Alkenes contain the C=C functional group which can be prepared by 1,2-elimination reactions such as: • dehydration of alcohols (- H2O) or
• dehydrohalogenation of alkyl halides (- HX).
Zaitsev's rule indicates that the preferred product is the more highly substituted, and therefore more stable alkene. But the rule is not always obeyed and the anti-Zaitsev (or Hofmann) product can dominate. Alkenes
Preparation of Alkenes
• Dehydration of alcohols
• Dehydrohalogenation of alkyl halides
1,2 Elimination Reactions
• E1 mechanism
• E2 mechanism
• Sample questions
• More practice problems ?
• Reaction Drills
Functional group suffix = -ene (review)
Simple 1,2-alkenes can be described as cis- or trans- (review) More complex alkenes are best described as E- or Z- based on the Cahn-Ingold-Prelog priority rules (review) Stability:
There are 3 factors that influence alkene stability:
1. Degree of substitution: more highly alkylated alkenes are more stable, so tetra > tri > di > mono-substituted. 2. Stereochemistry: trans > cis due to reduced steric interactions when R groups are on opposite sides of the double bond. 3. Conjugated alkenes are more stable than isolated alkenes.
|[pic] |[pic] |more stable than |[pic] |[pic] | |trans-2-butene | |cis-2-butene |
|[pic] |The alkene functional group consists of two sp2 hybridised C atoms bonded to each other via a σ and a|[pic]| | |π bond. | | | |In ethene, four other σ bonds between the sp2 hybridised C and H 1s make 4 C-H bonds to complete the | | | |σ bond framework. | | | |The π bond is produced by the side-to-side overlap of the p-orbitals not utilised in the hybrids (see| | | |left). | | | |The 2 C of the C=C and the 4 atoms attached directly to the C=C are all in the same plane. | | | |For more details, you should review sp2 hybridisation in Chapter 2 | |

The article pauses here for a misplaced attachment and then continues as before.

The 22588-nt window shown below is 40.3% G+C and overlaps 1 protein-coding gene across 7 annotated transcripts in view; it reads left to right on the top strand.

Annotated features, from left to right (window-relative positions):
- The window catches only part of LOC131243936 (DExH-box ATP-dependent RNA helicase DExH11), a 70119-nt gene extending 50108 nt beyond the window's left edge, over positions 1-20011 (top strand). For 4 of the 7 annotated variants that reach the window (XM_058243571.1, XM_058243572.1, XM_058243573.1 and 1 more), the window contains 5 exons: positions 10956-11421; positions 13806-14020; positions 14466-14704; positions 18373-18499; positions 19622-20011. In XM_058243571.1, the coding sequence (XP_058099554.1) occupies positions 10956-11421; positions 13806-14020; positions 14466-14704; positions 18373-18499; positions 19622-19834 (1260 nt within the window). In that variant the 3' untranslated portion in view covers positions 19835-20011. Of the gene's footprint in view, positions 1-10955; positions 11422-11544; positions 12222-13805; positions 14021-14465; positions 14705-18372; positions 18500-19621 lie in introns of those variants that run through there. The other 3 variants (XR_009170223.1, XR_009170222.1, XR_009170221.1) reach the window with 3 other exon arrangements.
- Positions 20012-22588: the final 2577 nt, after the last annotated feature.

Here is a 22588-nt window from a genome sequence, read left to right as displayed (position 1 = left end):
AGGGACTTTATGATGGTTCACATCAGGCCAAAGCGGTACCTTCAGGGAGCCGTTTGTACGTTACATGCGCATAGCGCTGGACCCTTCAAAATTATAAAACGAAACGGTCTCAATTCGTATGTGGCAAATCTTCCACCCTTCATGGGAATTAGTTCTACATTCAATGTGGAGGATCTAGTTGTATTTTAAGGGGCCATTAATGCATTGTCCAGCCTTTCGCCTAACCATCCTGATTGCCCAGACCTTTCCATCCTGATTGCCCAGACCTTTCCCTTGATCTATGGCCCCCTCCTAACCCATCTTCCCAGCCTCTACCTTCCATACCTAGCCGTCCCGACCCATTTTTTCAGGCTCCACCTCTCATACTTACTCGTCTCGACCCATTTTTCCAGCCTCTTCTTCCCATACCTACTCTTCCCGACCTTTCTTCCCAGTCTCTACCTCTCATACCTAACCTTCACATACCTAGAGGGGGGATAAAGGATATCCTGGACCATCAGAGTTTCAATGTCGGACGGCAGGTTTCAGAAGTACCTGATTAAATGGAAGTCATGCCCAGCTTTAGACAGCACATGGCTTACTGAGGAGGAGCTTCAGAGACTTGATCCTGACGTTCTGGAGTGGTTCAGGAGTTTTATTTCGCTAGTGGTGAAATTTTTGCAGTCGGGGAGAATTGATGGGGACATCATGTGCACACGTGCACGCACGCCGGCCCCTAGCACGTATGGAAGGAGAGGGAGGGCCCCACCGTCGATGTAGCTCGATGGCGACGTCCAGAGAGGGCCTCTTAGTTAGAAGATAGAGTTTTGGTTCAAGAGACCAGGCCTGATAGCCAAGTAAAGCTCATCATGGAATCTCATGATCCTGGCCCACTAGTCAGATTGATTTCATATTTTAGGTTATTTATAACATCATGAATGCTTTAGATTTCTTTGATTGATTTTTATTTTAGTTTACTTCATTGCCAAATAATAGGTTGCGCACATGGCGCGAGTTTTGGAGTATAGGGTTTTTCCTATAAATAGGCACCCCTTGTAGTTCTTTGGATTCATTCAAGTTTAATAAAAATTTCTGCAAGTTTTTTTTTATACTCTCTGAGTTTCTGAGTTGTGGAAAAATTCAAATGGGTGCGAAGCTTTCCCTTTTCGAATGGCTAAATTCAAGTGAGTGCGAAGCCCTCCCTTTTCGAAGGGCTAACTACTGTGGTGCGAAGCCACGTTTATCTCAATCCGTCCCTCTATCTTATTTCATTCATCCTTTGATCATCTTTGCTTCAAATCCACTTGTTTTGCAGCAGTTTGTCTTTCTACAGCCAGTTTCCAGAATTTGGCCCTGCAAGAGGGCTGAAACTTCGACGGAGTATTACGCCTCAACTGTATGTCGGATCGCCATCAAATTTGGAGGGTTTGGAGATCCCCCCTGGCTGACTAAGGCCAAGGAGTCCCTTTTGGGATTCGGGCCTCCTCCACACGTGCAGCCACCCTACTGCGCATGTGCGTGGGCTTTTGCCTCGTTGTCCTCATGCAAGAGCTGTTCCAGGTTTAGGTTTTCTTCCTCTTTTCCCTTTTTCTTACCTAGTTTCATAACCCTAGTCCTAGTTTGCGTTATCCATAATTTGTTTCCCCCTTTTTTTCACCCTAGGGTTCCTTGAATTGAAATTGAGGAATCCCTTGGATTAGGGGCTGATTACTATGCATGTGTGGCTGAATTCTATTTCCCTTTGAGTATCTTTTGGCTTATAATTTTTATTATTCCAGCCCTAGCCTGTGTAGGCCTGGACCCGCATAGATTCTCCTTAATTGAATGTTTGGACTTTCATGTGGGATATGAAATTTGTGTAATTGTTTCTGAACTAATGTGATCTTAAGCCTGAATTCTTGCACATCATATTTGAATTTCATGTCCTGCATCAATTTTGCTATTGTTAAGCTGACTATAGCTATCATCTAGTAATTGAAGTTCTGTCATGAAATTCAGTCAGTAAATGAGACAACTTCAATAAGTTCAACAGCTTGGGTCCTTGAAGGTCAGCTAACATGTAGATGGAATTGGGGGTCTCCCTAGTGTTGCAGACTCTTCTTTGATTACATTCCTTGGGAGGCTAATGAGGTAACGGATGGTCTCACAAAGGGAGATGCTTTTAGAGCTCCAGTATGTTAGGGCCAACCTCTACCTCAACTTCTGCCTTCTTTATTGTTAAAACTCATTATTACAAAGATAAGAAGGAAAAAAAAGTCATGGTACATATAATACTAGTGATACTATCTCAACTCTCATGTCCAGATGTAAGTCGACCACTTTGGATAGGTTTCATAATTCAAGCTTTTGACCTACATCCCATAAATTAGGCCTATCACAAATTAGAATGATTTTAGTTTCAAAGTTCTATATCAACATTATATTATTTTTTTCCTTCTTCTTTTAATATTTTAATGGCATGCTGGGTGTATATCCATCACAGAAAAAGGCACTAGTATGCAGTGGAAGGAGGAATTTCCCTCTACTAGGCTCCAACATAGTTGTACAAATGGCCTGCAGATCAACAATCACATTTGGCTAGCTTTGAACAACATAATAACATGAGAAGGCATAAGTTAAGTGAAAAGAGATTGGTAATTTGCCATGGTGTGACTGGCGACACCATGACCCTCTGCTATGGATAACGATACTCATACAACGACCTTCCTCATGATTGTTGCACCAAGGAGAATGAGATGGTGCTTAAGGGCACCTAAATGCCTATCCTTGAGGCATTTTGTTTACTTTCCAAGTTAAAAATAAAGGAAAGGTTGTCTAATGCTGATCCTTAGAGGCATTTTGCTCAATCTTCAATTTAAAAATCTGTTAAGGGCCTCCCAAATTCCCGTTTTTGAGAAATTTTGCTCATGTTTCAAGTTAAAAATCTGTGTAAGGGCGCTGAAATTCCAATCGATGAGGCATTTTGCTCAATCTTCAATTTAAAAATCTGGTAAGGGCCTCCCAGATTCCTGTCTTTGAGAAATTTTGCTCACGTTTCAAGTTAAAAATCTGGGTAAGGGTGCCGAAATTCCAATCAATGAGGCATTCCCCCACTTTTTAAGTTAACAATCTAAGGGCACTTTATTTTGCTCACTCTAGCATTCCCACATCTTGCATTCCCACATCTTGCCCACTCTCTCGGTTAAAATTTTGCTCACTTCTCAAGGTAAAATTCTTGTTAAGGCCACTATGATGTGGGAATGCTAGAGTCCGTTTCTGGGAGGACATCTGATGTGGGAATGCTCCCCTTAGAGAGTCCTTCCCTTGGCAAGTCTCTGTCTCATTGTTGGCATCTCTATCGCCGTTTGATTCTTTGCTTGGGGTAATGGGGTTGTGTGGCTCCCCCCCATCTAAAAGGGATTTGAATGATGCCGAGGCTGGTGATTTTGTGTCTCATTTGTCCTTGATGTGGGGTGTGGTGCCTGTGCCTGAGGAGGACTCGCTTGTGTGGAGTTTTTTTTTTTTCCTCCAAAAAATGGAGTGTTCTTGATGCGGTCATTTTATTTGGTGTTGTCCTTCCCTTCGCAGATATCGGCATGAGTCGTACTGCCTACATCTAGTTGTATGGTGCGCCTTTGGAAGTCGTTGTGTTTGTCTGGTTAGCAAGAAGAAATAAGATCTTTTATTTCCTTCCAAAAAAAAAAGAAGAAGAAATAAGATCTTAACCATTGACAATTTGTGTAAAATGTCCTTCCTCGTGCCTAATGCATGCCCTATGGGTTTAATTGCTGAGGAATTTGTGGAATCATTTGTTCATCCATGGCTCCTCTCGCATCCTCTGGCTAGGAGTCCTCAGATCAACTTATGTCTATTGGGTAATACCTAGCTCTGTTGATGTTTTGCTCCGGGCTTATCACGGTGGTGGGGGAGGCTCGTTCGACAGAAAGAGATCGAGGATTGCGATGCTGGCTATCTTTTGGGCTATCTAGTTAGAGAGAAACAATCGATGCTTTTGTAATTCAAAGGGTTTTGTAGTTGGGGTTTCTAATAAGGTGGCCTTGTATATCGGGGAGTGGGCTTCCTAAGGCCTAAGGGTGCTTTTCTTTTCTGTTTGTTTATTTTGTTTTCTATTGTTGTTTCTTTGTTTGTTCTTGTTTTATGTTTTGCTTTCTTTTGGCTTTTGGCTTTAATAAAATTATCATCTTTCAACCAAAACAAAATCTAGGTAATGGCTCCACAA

|A π bond is a region of high electron density (red) so alkenes are typically nucleophiles. |[pic] | |Alkenes typically undergo addition reactions in which the π bond is converted to two new σ bonds. | |
Preparation of Alkenes
Dehydration of Alcohols
Reaction type: 1,2- or ß-Elimination
• When heated with strong acids catalysts (most commonly H2SO4, H3PO4), alcohols typically undergo a 1,2-elimination reactions to generate an alkene and water. • Also known as dehydration since it involves the removal of a molecule of water. • Alcohol relative reactivity order : 3o > 2o > 1o
• Regioselectivity : major product is usually the more highly substituted alkene (alkene stability) Zaitsev's Rule. • Stereoselectivity : trans- > cis- again controlled by stability • Reaction usually proceeds via an E1 mechanism which proceeds via a carbocation intermediate, that can often undergo rearrangement. • Primary alcohols will...